2010 Lindley Award Recipient
College of Letters, Arts and Social Sciences - Outstanding Senior
At 22, Elisa Briesmeister has already lived in places that most people will never see. Fresh out of high school, she joined the “Youth With A Mission” program and went to South America and lived in Chile, Ecuador and Peru. Later, as a University of Idaho student she was a summer intern at the Forum for Agricultural Research in Africa in Accra Ghana. Geographically and otherwise, if you ask the 2010 Lindley Award recipient where she would most like to be it would be “a place of influence . . . a point of impact.”
Graduating with a Bachelor of Arts in International Studies and another B.A. in Spanish, with a minor in Psychology, Elisa intends to find that place by using her education to help young people understand the dangers of human trafficking.
Originally from Selah, Washington, Elisa says that many things in her life have contributed to foster her interest in the subject. She credits her faith and her family, who instilled the importance of education and the care-taking instinct. Built on this foundation, she adds that her travels along with the eye opening experiences she has had while at the University of Idaho - even as a first year student, have played a major part in her evolution.
“I want to serve people with my life and transform others through the work I do.”
This process of transformation is something Elisa has experienced firsthand. From being a tutor in the Tutoring and Academics Assistance Program and the executive events coordinator of the Residence Hall Association, to being a head delegate to the National Model United Nations and singing in the jazz choir, she immersed herself in campus life. However, it is her participation in the events and programs of the Martin School of International Studies that ultimately fed her desire to work with the children that are vulnerable to human trafficking and exploitation.
“In a Globalization Core Discovery course*, my eyes were opened to a fundamental understanding of the positive and negative repercussions of our ever-changing world, and what I learned about the globalization of sexual exploitation echoed with what I had witnessed during my year in South America and would later see again in Africa.”
This revelation was later reinforced by meeting Iain Campbell-Smith and Sister Lorraine Garasu, who were the keynote speakers at the 2007 Borah Symposium, where she acted as a Martin School of International Studies student volunteer. At the symposium, she learned about Campbell-Smith and Garasu’s work with a local women’s organization to establish peace in Bougainville and rebuild the lives of its traumatized citizenry.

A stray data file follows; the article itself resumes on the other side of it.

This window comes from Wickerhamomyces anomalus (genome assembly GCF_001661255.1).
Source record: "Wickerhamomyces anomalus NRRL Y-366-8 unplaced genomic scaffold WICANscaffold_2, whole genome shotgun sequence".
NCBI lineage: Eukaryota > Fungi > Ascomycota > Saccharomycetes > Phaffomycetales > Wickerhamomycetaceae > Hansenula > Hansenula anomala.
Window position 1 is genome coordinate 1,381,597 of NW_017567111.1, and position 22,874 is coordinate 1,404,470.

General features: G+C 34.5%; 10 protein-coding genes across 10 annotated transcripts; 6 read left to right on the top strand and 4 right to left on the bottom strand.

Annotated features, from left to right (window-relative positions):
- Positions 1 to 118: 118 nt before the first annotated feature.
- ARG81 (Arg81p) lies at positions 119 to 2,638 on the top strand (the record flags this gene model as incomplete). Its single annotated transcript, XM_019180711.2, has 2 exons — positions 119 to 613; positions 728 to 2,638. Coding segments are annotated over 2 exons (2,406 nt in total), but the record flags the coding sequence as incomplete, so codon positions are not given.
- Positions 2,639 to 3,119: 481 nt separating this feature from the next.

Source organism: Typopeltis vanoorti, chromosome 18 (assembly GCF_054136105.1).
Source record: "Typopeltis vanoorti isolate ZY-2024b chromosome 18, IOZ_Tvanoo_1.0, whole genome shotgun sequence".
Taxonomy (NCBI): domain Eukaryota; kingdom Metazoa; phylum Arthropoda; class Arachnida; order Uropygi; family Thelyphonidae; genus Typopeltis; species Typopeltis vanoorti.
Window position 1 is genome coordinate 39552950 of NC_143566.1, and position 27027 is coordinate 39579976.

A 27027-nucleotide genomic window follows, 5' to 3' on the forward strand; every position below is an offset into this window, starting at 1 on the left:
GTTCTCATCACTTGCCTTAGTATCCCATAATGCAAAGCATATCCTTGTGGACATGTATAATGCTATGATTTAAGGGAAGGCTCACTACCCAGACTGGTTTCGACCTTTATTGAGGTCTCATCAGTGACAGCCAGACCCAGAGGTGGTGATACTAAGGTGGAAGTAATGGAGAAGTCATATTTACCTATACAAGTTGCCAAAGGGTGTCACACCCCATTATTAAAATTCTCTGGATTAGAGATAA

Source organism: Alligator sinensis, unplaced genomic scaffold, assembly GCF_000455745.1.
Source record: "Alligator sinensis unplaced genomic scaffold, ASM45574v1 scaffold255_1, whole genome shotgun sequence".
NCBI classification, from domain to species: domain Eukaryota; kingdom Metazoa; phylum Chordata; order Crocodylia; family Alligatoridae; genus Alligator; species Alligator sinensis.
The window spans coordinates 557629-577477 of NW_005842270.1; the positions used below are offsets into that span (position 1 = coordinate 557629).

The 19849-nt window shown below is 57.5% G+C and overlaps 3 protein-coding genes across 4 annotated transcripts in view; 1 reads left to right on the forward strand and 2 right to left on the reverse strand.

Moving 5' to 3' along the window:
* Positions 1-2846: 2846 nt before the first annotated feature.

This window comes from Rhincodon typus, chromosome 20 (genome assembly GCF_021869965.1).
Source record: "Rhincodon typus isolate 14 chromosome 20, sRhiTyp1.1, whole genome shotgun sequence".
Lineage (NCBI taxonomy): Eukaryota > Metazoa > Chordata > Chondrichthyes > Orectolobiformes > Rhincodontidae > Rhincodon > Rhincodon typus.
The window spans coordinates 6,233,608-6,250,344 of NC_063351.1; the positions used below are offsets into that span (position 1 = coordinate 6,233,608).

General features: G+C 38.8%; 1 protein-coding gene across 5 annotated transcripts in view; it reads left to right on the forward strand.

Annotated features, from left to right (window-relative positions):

“My advisor, Dr. Bill Smith - Director of the Martin School, encouraged me to engage personally with Sister Lorraine . . . This moment made a significant impact on me because while just a freshman, Dr. Smith emboldened me to explore future applications of what I had been learning.”
Smith cites this ability to apply her knowledge as one of her greatest assets.
“Elisa innately balances many characteristics that may seem like opposites but combine in terrific fashion - confidence and humility, leading and following, knowledge and acknowledgement of what there is left to learn.”
Understanding this, Elisa plans on continuing her education by pursuing a Masters of Arts in Teaching through the University of Portland's Pacific Alliance for Catholic Education teaching program, which will take her to Salt Lake City to teach middle school Spanish.
However, before she starts this new chapter in her life, Elisa is off to Pichilemu, Chile. While there, she plans on visiting friends and helping with earthquake relief. Pichilemu was devastated by the February 2010 quake and tsunami that followed - not surprisingly, Elisa is once again putting herself at “a place of influence and a point of impact.”
* The Globalization course was taught as part of the University Honors Program, which also supported her education with a honors scholarship. She was an active member of the program while at the University of Idaho, achieving the prestigious University Honors Program Certificate.
The Lindley Award was created by Ernest K. Lindley as a memorial to his parents Ernest H. and Elizabeth K. Lindley. His father served as the president of the University of Idaho from 1917 – 1920. Students who apply to be considered for the award are selected by a panel of distinguished educators from the College of Letters, Arts & Social Sciences. FIND OUT MORE